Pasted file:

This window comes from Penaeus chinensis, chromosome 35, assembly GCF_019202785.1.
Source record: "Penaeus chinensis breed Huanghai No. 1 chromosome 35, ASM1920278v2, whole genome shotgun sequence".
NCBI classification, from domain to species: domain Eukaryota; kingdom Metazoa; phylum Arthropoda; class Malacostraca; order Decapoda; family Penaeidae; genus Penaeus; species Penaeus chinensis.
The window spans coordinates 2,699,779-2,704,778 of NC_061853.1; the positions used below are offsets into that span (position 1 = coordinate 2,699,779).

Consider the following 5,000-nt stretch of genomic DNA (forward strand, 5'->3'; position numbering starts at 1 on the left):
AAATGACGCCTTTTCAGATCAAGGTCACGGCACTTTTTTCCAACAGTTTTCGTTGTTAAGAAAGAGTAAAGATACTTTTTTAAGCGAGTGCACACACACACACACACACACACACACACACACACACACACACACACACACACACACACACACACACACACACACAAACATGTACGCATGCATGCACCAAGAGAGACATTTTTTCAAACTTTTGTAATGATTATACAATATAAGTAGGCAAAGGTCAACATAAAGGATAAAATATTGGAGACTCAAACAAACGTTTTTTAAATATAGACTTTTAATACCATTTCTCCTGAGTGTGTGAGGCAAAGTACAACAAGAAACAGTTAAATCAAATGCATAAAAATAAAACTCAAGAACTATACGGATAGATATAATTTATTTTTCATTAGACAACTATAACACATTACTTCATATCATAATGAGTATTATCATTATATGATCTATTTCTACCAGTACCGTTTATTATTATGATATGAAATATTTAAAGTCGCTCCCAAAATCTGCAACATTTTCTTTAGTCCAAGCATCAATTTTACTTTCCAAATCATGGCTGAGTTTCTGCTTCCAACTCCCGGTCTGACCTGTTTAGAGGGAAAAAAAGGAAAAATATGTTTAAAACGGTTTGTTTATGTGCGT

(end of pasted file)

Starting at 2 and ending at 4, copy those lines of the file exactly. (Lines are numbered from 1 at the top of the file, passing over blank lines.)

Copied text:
Source record: "Penaeus chinensis breed Huanghai No. 1 chromosome 35, ASM1920278v2, whole genome shotgun sequence".
NCBI classification, from domain to species: domain Eukaryota; kingdom Metazoa; phylum Arthropoda; class Malacostraca; order Decapoda; family Penaeidae; genus Penaeus; species Penaeus chinensis.
The window spans coordinates 2,699,779-2,704,778 of NC_061853.1; the positions used below are offsets into that span (position 1 = coordinate 2,699,779).